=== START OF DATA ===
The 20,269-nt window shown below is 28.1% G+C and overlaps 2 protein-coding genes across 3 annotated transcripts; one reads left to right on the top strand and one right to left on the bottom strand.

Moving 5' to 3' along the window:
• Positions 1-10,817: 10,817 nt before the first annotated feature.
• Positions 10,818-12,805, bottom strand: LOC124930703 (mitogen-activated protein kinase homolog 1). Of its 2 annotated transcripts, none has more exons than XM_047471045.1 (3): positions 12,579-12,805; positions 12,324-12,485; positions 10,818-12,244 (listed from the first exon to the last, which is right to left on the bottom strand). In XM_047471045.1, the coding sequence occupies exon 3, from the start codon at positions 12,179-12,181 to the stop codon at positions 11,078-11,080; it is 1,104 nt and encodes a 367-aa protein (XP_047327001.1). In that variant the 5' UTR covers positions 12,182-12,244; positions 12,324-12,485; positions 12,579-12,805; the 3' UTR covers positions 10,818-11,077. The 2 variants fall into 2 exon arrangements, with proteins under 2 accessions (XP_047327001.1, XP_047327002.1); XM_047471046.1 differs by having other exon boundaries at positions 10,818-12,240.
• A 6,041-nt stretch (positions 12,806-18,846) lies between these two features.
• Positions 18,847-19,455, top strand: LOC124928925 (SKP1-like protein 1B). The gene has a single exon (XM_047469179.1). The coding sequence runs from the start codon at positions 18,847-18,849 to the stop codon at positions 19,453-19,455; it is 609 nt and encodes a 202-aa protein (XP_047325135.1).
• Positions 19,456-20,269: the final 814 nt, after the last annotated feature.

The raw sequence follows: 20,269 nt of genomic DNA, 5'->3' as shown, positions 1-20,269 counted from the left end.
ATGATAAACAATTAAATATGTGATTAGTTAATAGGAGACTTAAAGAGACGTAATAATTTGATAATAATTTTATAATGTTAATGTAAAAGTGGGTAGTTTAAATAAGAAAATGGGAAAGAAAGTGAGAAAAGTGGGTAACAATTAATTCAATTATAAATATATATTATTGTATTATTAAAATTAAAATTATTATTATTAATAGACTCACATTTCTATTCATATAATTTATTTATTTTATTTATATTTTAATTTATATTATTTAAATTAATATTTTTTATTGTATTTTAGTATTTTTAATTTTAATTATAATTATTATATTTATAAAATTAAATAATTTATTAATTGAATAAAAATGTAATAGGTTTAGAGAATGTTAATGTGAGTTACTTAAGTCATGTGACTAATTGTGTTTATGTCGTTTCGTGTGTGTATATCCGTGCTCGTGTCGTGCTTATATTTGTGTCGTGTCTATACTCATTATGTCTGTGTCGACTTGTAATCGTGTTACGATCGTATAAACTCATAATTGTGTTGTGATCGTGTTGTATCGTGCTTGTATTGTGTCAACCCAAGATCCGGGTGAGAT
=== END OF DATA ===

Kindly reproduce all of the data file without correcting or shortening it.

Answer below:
The 20,269-nt window shown below is 28.1% G+C and overlaps 2 protein-coding genes across 3 annotated transcripts; one reads left to right on the top strand and one right to left on the bottom strand.

Moving 5' to 3' along the window:
• Positions 1-10,817: 10,817 nt before the first annotated feature.
• Positions 10,818-12,805, bottom strand: LOC124930703 (mitogen-activated protein kinase homolog 1). Of its 2 annotated transcripts, none has more exons than XM_047471045.1 (3): positions 12,579-12,805; positions 12,324-12,485; positions 10,818-12,244 (listed from the first exon to the last, which is right to left on the bottom strand). In XM_047471045.1, the coding sequence occupies exon 3, from the start codon at positions 12,179-12,181 to the stop codon at positions 11,078-11,080; it is 1,104 nt and encodes a 367-aa protein (XP_047327001.1). In that variant the 5' UTR covers positions 12,182-12,244; positions 12,324-12,485; positions 12,579-12,805; the 3' UTR covers positions 10,818-11,077. The 2 variants fall into 2 exon arrangements, with proteins under 2 accessions (XP_047327001.1, XP_047327002.1); XM_047471046.1 differs by having other exon boundaries at positions 10,818-12,240.
• A 6,041-nt stretch (positions 12,806-18,846) lies between these two features.
• Positions 18,847-19,455, top strand: LOC124928925 (SKP1-like protein 1B). The gene has a single exon (XM_047469179.1). The coding sequence runs from the start codon at positions 18,847-18,849 to the stop codon at positions 19,453-19,455; it is 609 nt and encodes a 202-aa protein (XP_047325135.1).
• Positions 19,456-20,269: the final 814 nt, after the last annotated feature.

The raw sequence follows: 20,269 nt of genomic DNA, 5'->3' as shown, positions 1-20,269 counted from the left end.
ATGATAAACAATTAAATATGTGATTAGTTAATAGGAGACTTAAAGAGACGTAATAATTTGATAATAATTTTATAATGTTAATGTAAAAGTGGGTAGTTTAAATAAGAAAATGGGAAAGAAAGTGAGAAAAGTGGGTAACAATTAATTCAATTATAAATATATATTATTGTATTATTAAAATTAAAATTATTATTATTAATAGACTCACATTTCTATTCATATAATTTATTTATTTTATTTATATTTTAATTTATATTATTTAAATTAATATTTTTTATTGTATTTTAGTATTTTTAATTTTAATTATAATTATTATATTTATAAAATTAAATAATTTATTAATTGAATAAAAATGTAATAGGTTTAGAGAATGTTAATGTGAGTTACTTAAGTCATGTGACTAATTGTGTTTATGTCGTTTCGTGTGTGTATATCCGTGCTCGTGTCGTGCTTATATTTGTGTCGTGTCTATACTCATTATGTCTGTGTCGACTTGTAATCGTGTTACGATCGTATAAACTCATAATTGTGTTGTGATCGTGTTGTATCGTGCTTGTATTGTGTCAACCCAAGATCCGGGTGAGAT